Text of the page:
First, I will bring you up to date. After receiving 500 resumes for one section violin position, the Los Angeles Philharmonic has reserved audition times for 183 “invited” violinists, who will be heard over a four-day period, with the possibility of a fifth day being added. I’ve been told that as a “stand-by,” I need to be ready to play any time March 20-23. Wow. And if I don’t “fit into a gap,” there is a possibility I won’t be heard.
The letter said, “We will make every attempt to hear as many of you as can fit into our already full schedule, but I must inform you that if all who have expressed an interest in standing by do so, it is possible that we will run out of time.”
Am I deterred? Of course. But I’m still planning on doing it. As my mother observed, “The violin has been beating you up ever since you were nine, by now you have a tough skin.” I also would add that the L.A. Phil appears to be trying its best to give everyone a listen.
Despite these roadblocks, I have found encouragement from my family, friends, and well, you guys!
First there is Dimitri, a fabulous teacher. I’ve never talked with him in person or taken a lesson from him, but I can tell he is a fabulous teacher by the incredibly useful and detailed advise he’s forwarded to me on how to practice these excerpts. His advice also inspired me to boost my practice time to more like four hours. Thank you!
Then there is my friend, Ann, who gave me a box of “Good Karmals,” exceptionally delicious carmels wrapped in colored papers with little inspirations on them, such as “Expect the unexpected and whenever possible BE the unexpected.”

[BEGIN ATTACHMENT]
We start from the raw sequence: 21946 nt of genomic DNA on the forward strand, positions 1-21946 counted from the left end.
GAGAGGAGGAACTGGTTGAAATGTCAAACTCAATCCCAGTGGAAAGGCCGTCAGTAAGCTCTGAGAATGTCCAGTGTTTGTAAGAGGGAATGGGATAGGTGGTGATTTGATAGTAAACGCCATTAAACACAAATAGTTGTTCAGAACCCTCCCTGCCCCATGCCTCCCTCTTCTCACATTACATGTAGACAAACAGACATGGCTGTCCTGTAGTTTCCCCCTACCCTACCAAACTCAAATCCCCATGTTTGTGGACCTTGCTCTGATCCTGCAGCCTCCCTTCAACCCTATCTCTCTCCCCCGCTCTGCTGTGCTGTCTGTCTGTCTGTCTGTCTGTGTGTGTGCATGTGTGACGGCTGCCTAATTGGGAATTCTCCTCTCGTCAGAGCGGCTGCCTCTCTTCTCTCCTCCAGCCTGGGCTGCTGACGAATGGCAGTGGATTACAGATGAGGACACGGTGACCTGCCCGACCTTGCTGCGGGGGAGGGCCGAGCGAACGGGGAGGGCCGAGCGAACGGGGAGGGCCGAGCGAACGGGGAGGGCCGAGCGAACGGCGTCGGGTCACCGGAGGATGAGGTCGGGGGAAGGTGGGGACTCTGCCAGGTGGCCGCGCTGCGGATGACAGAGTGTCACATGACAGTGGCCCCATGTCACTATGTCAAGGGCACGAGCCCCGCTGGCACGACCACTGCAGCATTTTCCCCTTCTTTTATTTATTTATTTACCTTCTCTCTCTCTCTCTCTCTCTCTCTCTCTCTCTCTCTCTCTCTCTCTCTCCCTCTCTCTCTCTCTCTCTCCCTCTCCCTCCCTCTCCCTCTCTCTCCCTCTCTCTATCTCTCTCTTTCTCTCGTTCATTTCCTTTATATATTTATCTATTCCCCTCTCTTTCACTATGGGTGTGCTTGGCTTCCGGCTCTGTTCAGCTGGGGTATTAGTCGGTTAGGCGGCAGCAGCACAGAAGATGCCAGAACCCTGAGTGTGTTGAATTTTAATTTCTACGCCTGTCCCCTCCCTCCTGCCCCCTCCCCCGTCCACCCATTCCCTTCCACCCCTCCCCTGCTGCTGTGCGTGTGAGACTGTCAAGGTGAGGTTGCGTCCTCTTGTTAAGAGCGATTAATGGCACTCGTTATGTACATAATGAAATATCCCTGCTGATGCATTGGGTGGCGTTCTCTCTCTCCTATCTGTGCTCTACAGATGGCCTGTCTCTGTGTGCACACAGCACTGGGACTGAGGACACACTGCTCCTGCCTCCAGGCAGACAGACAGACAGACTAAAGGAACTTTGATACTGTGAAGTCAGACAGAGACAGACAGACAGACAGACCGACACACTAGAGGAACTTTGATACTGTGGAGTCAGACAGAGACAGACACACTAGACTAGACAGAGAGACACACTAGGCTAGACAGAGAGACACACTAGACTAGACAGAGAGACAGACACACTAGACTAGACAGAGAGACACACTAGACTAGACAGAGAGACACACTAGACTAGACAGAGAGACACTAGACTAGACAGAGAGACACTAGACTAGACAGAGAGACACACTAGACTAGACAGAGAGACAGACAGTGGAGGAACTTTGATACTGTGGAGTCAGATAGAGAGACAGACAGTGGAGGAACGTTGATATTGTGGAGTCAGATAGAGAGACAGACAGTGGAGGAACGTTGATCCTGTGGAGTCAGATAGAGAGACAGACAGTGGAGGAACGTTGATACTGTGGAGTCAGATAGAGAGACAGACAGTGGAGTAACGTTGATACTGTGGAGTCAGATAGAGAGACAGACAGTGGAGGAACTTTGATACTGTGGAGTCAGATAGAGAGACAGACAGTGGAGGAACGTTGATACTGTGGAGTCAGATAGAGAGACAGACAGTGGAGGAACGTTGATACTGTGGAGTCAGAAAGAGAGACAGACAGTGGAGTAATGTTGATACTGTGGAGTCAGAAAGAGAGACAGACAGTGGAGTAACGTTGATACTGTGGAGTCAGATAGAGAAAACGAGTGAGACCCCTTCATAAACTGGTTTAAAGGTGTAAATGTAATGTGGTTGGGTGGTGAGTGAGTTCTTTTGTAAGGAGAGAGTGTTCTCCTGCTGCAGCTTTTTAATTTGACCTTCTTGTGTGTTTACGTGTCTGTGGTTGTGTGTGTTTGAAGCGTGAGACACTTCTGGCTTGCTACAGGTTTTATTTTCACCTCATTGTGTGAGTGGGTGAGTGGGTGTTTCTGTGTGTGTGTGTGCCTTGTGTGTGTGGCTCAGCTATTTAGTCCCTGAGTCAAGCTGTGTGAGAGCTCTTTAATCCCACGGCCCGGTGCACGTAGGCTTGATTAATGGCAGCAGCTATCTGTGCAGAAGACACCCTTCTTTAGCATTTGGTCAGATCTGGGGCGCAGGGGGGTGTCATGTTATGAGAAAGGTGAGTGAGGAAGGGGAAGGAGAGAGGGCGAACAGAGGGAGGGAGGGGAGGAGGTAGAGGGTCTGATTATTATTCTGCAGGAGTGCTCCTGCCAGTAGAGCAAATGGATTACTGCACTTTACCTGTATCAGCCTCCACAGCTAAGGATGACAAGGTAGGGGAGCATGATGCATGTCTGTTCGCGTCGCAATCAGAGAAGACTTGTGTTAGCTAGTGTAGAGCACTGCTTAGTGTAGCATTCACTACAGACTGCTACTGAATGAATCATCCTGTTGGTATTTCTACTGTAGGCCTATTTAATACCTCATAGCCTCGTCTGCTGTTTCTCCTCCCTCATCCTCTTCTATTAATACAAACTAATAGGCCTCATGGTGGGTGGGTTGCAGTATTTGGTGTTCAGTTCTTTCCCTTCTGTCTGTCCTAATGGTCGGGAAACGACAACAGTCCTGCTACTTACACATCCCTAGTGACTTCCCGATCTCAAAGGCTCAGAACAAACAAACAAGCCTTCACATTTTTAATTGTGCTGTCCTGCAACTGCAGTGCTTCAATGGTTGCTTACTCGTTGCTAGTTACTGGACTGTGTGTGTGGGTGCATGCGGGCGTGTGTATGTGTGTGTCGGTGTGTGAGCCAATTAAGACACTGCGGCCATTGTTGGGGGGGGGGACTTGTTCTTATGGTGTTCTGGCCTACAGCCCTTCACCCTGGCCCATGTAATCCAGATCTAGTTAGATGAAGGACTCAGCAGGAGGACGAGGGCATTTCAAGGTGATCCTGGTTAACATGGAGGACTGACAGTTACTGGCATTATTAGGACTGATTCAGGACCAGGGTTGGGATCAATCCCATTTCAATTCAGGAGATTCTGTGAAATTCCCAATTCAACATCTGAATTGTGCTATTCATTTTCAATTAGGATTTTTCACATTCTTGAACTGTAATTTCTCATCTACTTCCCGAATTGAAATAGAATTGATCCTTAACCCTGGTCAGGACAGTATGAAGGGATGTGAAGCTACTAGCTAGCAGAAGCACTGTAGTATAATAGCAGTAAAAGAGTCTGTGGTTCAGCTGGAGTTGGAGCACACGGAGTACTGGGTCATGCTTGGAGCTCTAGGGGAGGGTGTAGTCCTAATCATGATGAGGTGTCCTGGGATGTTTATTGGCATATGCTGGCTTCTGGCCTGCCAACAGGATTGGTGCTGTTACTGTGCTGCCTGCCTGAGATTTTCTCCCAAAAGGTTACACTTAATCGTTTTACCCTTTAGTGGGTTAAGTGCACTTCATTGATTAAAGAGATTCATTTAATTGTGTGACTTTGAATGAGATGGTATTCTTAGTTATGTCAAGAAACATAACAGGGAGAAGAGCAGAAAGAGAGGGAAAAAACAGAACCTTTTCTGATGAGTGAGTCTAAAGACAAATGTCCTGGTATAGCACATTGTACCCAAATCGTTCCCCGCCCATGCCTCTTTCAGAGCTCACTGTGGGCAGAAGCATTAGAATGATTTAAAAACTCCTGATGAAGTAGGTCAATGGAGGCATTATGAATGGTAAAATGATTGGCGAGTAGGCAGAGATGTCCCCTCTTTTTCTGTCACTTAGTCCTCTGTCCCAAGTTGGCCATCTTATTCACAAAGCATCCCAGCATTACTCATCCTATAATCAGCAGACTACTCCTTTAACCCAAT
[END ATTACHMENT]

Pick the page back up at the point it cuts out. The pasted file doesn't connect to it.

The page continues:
Many violinist.com members boosted me with their e-mails. Absolutely Insane wrote me to say, “Just know that there is someone else who is also….Absolutely Insane!” Scott68 wrote to say that he’s “really hoping you the best always, even if it means devouring massive doses of Berg.” A reader named Greg wrote, “I hope you knock their socks off!”
I’m happy to report that the readers of this site are not only generous in their encouragement of causes like mine, but they also cheer on anyone’s genuine efforts on the violin. One case that moved me recently was Nada Mogharbel of Beirut, Lebanon, who wrote to our discussion board several weeks ago as a discouraged adult student. So many people overwhelmed her with words of encouragement, she wrote back just two days later: “I don’t know how to thank you enough…one by one, you have all been a great support to me and each of your messages was greatly helpful and enlightening in one way or another…I am so honored to join this site and acknowledge what a great violin community you are!!
“I have no shame in telling you that your supporting messages actually made me cry… first because I have realized how much my teacher affected me negatively in his early judgment and second because it was overwhelming for me to see that I have gained friends worldwide who care for me and give me true advice.”
Encouragement is contagious. We need it at every level, from the day we decide to start sawing away at the fiddle to the day we play our first recital, the day we audition for youth orchestra, the day we audition for a new teacher or college, the day we give a full solo recital, the day we play a solo for an orchestra, the day we take an ambitious audition. The more we support each other in this way, the stronger our violin community will become. In a world full of synthesizers and bad elevator music, we need to be strong!
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